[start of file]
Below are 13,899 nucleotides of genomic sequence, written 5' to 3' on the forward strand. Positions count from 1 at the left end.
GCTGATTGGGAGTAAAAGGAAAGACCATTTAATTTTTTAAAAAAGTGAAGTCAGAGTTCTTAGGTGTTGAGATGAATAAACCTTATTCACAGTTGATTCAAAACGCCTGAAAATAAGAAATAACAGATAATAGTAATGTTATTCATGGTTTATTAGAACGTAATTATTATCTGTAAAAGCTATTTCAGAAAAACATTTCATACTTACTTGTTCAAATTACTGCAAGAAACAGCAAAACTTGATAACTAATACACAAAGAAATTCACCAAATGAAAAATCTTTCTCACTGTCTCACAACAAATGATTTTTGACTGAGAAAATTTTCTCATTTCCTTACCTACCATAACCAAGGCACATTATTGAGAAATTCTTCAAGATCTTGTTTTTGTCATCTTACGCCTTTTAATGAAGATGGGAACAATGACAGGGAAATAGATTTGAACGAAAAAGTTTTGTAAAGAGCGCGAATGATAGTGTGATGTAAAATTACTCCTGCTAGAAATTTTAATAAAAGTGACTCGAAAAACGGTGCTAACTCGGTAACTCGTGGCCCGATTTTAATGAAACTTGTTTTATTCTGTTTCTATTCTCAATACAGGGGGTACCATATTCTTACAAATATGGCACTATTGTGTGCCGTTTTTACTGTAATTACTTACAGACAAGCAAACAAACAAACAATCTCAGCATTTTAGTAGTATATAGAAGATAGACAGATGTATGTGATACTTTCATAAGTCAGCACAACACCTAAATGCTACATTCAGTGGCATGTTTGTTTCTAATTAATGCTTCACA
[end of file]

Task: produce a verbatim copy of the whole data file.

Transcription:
Below are 13,899 nucleotides of genomic sequence, written 5' to 3' on the forward strand. Positions count from 1 at the left end.
GCTGATTGGGAGTAAAAGGAAAGACCATTTAATTTTTTAAAAAAGTGAAGTCAGAGTTCTTAGGTGTTGAGATGAATAAACCTTATTCACAGTTGATTCAAAACGCCTGAAAATAAGAAATAACAGATAATAGTAATGTTATTCATGGTTTATTAGAACGTAATTATTATCTGTAAAAGCTATTTCAGAAAAACATTTCATACTTACTTGTTCAAATTACTGCAAGAAACAGCAAAACTTGATAACTAATACACAAAGAAATTCACCAAATGAAAAATCTTTCTCACTGTCTCACAACAAATGATTTTTGACTGAGAAAATTTTCTCATTTCCTTACCTACCATAACCAAGGCACATTATTGAGAAATTCTTCAAGATCTTGTTTTTGTCATCTTACGCCTTTTAATGAAGATGGGAACAATGACAGGGAAATAGATTTGAACGAAAAAGTTTTGTAAAGAGCGCGAATGATAGTGTGATGTAAAATTACTCCTGCTAGAAATTTTAATAAAAGTGACTCGAAAAACGGTGCTAACTCGGTAACTCGTGGCCCGATTTTAATGAAACTTGTTTTATTCTGTTTCTATTCTCAATACAGGGGGTACCATATTCTTACAAATATGGCACTATTGTGTGCCGTTTTTACTGTAATTACTTACAGACAAGCAAACAAACAAACAATCTCAGCATTTTAGTAGTATATAGAAGATAGACAGATGTATGTGATACTTTCATAAGTCAGCACAACACCTAAATGCTACATTCAGTGGCATGTTTGTTTCTAATTAATGCTTCACA